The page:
The world is facing the biggest threat of all time: the climate crisis. And India is focussing on finding a solution to the problem. Being one of the fastest-growing economies in the world, India has tackled the climate crisis efficiently while supporting 17% of the population, which is commendable. Under the Indian presidency, the recently organised G20 focussed on the theme, ‘One Earth, One Family, One Future’, only proves how India believes in the value of all life and in balancing social, economic, and environmental factors to create a harmonious and resilient society.
The key is to meet the present needs without compromising the ability of future generations to meet their own needs. And this is where the importance of green skills comes into the picture.
What are Green Skills?
Green Skills refers to acquiring skills and knowledge related to environmental sustainability and conservation. The aim is to:
- Restore environmental quality, develop and support a sustainable and resource-efficient society, and
- Include jobs that safeguard the ecosystem and biodiversity, reduce energy and minimise waste and pollution.
Why is it so important?
In India, the significance of green skilling is increasing day by day. In an era of massive layoffs, green skills may be the jobs of the future. Why? Read on:
Rapidly growing population and industrialisation have strained the natural resources and the environment. A skilled workforce that can implement environmentally friendly practices is the need of the hour.
India is susceptible to climate change and its impacts. Green skilling can help reduce pollution, conserve resources and promote renewable energy.
By 2030, India aims at achieving 450 GW of renewable energy and zero carbon emissions by 2070. Green skills are the only way to meet the targets.
Water scarcity and excessive use of fertilisers are some of the challenges that the agriculture sector in India has to tackle time and again. Green skills in organic farming can help conserve soil fertility and promote food security. Otherwise, the food crisis would become insurmountable with more desertification and infertile soil. Green skills also help promote recycling, proper water disposal, and reuse of manufacturing products.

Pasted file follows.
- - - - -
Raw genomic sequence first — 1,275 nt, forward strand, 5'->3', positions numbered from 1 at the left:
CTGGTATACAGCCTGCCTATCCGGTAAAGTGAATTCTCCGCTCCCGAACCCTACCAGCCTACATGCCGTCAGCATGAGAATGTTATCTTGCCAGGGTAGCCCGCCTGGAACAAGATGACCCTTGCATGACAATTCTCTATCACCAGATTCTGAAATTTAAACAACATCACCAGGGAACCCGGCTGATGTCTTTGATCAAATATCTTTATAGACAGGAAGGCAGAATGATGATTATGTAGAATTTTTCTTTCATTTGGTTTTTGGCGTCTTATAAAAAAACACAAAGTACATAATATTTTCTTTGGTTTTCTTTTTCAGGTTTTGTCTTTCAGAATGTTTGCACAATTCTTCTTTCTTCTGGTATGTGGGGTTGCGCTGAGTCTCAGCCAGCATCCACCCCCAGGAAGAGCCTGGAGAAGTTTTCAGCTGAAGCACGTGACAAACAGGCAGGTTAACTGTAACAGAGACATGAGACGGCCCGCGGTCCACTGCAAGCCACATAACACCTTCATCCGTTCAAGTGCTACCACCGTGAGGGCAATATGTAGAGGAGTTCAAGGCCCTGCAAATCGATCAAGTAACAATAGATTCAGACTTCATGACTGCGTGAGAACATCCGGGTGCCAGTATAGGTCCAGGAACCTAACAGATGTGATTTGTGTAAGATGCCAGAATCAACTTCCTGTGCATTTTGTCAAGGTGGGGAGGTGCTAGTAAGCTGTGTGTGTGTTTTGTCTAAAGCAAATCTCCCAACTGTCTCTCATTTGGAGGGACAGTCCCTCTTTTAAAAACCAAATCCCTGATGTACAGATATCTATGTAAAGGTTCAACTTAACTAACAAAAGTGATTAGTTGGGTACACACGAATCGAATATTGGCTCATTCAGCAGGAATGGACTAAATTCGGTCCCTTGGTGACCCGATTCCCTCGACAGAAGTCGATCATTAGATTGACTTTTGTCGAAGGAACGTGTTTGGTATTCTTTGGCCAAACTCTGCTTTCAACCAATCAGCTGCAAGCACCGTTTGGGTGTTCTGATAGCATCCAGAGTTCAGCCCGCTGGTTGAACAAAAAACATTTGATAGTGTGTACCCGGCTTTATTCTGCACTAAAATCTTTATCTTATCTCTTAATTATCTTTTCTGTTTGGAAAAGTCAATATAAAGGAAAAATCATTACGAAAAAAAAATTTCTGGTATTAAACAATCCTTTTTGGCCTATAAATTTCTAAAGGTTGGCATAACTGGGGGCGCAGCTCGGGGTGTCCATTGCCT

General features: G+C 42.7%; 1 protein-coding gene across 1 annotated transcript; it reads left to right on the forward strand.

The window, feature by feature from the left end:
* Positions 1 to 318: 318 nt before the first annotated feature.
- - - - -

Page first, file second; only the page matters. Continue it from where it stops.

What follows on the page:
India attracts lots of tourists annually. While tourism boosts the economy, its effect on the environment must be addressed. Green skills in eco-tourism and implementing sustainable hospitality practices like refillable room supplies and bamboo sachets for toiletries can save money and reduce waste. Individuals can reduce their ecological footprint by acquiring green skills and, thus, contribute to a better and brighter future.
Green Skill Development Programme
In line with the Prime Minister’s Skill India Mission, the Ministry of Environment, Forest and Climate Change launched the Green Skill Development Programme (GSDP) for better job opportunities. The goal is to skill about 7 million youth in forestry, wildlife, environment and climate change sectors. For instance, sustainable urban development can lead to equitable goods and services, cleaner transportation and more environmental buildings.
National Green Corps is another project which focuses on sensitising young students to sustainable practices and the conservation of the environment. Additionally, many NGOs and educational institutions are committed to promoting green skilling and creating awareness about eco-friendly practices. In 2015, the Skill Council for Green Jobs was launched. It focuses on developing job roles, accrediting training organisations and training of trainers. By 2025, it expects and targets to accredit 60 training organisations, train 1490 trainers and certify more than a million learners.
We are leaving a mark globally!
With India progressing in almost every field and leaving a mark globally, India’s efforts and initiatives in renewable energy and sustainable practices, like solar and wind power installation, have also caught the West’s attention. Additionally, more countries have started investing in training programmes to build a skilled workforce to tackle environmental challenges and meet sustainability goals.
Undoubtedly, India is eyeing the growing opportunities presented by the green economy. And rightly so, it leaves no stone unturned to achieve the perfectly green grass-greener than ever!
Smriti is a certified digital content writer. She has a master’s in Mass Communication and Journalism, loves the mountains and the beach, lives out of suitcases/trunks (Fauji life)! Cold coffee fuels her creativity and helping out an animal in need makes her heart full.